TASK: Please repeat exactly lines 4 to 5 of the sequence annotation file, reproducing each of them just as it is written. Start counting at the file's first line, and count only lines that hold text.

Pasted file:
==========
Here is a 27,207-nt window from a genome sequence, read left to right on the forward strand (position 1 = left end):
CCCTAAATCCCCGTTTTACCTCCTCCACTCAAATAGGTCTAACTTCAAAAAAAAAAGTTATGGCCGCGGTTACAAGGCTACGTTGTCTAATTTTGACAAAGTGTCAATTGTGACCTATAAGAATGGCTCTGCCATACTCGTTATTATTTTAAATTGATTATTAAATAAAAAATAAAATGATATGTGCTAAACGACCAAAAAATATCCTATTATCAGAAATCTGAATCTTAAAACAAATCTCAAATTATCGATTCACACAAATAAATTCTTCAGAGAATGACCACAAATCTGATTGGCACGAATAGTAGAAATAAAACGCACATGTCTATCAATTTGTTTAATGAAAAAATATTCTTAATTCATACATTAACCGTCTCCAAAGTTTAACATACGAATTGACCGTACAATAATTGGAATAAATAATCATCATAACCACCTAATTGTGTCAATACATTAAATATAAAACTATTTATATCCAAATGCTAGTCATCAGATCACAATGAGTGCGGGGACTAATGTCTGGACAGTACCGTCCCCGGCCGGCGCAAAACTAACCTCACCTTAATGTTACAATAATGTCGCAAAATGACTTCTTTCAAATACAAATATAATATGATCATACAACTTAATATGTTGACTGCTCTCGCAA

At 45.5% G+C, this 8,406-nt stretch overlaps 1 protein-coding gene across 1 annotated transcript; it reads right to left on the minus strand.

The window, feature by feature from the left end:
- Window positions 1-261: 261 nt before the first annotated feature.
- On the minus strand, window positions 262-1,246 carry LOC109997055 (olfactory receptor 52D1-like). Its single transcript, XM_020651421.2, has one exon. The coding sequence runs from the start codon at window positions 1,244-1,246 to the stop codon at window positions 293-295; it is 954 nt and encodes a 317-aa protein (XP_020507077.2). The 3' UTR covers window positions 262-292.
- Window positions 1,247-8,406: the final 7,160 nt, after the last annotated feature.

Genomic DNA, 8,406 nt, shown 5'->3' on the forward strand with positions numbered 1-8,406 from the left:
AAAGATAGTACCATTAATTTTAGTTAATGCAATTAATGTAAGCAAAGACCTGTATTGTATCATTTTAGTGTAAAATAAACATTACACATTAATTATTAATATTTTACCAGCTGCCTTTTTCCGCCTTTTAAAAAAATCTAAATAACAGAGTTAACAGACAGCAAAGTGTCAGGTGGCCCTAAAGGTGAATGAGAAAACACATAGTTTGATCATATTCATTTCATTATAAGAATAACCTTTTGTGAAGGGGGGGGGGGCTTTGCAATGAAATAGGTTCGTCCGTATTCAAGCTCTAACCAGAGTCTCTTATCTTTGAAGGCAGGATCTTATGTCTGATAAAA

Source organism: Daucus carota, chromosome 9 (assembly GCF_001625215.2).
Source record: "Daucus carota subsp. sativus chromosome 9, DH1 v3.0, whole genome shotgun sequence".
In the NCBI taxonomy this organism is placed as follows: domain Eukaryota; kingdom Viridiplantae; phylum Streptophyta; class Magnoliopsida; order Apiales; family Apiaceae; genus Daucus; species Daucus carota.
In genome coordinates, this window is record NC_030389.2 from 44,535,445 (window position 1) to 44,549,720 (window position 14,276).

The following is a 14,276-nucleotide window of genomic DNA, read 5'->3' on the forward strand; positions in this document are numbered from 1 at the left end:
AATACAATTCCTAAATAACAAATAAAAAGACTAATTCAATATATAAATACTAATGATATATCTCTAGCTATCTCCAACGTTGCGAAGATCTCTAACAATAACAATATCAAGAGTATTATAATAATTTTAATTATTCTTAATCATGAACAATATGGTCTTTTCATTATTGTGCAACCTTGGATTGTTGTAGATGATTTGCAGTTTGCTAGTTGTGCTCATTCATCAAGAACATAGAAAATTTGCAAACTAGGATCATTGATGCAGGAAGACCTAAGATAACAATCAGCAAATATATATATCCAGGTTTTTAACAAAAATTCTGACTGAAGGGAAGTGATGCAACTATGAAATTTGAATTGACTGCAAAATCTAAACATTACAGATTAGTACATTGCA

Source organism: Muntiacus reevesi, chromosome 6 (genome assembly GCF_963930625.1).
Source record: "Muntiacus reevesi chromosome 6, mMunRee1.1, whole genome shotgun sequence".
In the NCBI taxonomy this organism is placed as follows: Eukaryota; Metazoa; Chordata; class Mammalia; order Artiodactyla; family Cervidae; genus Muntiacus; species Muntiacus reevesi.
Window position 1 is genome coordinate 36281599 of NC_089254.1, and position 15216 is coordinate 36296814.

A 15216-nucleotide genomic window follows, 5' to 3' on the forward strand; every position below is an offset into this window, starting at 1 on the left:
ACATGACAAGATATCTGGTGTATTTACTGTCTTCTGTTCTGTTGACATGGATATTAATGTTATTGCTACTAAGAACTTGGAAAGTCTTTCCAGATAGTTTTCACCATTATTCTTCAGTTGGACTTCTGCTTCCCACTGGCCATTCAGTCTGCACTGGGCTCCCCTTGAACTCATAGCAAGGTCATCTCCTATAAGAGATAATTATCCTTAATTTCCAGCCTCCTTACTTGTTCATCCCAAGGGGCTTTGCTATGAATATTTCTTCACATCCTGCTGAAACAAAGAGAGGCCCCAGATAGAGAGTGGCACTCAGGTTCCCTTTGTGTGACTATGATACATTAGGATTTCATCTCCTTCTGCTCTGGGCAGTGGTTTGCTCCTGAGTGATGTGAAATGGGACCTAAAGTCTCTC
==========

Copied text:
The window, feature by feature from the left end:
- Window positions 1-261: 261 nt before the first annotated feature.